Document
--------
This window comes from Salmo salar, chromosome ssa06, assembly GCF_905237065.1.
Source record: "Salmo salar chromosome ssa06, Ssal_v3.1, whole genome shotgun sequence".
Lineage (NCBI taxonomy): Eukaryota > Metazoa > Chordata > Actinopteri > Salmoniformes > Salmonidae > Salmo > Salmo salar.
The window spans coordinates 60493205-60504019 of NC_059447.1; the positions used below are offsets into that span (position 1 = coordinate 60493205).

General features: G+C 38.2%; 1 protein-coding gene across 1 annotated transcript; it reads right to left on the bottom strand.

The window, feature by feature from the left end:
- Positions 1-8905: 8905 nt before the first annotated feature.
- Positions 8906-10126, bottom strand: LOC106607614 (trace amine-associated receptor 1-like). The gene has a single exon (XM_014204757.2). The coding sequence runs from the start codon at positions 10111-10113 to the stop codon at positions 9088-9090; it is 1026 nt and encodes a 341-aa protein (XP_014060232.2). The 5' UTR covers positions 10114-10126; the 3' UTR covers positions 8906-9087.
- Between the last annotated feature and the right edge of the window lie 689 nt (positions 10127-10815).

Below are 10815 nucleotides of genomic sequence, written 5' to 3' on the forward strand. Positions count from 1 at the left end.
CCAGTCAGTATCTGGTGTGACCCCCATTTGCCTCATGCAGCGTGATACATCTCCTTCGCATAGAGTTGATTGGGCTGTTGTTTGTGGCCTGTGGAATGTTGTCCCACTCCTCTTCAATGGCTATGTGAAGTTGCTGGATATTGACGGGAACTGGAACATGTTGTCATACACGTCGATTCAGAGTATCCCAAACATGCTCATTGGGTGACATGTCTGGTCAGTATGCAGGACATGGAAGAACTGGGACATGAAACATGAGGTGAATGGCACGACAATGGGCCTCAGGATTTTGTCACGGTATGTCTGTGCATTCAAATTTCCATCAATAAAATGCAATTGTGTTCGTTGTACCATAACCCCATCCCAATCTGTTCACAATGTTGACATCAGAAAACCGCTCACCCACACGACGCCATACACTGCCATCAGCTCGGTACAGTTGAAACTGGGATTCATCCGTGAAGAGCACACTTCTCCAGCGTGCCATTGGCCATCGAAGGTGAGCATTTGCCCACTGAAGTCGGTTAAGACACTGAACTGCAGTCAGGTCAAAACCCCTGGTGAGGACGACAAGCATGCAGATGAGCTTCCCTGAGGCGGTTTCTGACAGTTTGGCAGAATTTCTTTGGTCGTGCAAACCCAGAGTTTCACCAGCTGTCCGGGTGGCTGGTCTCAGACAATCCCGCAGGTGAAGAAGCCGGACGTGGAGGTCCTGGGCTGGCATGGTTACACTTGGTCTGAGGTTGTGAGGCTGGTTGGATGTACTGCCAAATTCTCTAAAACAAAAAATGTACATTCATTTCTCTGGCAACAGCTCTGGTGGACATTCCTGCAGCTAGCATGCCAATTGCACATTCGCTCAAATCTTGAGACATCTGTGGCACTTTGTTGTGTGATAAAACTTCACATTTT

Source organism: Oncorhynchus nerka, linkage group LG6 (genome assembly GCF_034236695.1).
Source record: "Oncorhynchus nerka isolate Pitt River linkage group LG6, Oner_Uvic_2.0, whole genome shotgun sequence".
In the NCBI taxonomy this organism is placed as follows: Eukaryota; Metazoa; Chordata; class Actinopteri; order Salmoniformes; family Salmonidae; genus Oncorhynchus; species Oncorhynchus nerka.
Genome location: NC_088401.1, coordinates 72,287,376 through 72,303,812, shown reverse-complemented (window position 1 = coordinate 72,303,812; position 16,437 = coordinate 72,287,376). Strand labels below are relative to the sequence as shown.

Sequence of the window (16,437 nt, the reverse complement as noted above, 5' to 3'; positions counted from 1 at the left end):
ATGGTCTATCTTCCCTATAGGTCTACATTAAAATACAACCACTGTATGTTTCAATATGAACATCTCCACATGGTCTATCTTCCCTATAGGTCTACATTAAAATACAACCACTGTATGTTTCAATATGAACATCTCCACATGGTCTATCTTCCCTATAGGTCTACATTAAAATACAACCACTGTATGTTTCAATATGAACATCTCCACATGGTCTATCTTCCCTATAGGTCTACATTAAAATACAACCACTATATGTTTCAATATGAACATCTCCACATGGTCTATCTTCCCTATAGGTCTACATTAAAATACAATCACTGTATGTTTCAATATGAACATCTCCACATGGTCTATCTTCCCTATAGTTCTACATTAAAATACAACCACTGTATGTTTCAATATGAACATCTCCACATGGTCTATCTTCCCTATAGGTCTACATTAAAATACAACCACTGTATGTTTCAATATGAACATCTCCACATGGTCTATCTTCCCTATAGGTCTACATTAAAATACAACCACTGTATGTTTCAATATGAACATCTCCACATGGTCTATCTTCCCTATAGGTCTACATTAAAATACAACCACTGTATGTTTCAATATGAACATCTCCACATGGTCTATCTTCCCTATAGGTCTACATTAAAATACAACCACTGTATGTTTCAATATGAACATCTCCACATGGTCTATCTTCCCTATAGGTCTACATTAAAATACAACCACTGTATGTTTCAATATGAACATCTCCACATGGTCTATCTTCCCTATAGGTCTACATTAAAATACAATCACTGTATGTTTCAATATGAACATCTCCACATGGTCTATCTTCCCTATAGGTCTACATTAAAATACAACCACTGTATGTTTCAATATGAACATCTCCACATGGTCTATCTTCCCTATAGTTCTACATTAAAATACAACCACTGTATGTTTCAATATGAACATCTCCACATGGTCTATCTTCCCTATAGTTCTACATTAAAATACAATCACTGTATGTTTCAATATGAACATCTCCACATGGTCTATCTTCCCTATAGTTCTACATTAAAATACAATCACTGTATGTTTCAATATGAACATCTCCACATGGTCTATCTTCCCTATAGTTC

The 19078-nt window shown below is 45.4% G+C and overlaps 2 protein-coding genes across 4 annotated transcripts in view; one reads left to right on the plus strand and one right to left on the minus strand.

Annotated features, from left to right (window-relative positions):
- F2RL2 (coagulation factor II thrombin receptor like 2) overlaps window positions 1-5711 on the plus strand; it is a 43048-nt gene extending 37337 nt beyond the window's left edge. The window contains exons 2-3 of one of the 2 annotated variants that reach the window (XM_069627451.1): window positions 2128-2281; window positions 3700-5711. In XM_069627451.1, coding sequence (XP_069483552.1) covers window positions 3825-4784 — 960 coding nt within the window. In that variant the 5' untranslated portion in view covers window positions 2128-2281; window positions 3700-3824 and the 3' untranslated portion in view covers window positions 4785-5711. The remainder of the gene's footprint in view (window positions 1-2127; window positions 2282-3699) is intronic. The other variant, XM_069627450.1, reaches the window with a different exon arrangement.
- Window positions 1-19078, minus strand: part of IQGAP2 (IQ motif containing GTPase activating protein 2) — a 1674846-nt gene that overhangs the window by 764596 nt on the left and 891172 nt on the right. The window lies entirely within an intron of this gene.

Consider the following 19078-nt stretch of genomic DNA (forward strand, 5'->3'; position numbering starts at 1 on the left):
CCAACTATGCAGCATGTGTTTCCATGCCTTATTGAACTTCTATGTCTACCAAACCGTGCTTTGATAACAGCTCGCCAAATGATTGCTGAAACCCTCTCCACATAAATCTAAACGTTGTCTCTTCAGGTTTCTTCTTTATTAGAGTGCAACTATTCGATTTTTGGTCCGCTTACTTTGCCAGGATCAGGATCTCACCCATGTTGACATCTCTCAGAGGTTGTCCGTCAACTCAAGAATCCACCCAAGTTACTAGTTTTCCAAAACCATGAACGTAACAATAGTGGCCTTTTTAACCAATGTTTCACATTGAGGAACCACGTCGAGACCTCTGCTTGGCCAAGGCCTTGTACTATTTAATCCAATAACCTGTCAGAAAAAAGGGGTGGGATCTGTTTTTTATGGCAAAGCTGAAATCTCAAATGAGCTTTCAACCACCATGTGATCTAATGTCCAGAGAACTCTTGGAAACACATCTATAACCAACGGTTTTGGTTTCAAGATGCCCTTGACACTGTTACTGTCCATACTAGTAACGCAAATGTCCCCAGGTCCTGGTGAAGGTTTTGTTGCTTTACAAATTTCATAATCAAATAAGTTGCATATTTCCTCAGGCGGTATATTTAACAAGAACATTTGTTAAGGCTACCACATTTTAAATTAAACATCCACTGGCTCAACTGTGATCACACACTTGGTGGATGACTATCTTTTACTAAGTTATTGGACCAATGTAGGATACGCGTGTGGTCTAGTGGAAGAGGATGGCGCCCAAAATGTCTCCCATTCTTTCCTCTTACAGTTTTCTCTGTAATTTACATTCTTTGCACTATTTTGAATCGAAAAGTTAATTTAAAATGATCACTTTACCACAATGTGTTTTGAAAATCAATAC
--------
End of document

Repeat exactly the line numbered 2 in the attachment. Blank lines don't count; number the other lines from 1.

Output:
Source record: "Salmo salar chromosome ssa06, Ssal_v3.1, whole genome shotgun sequence".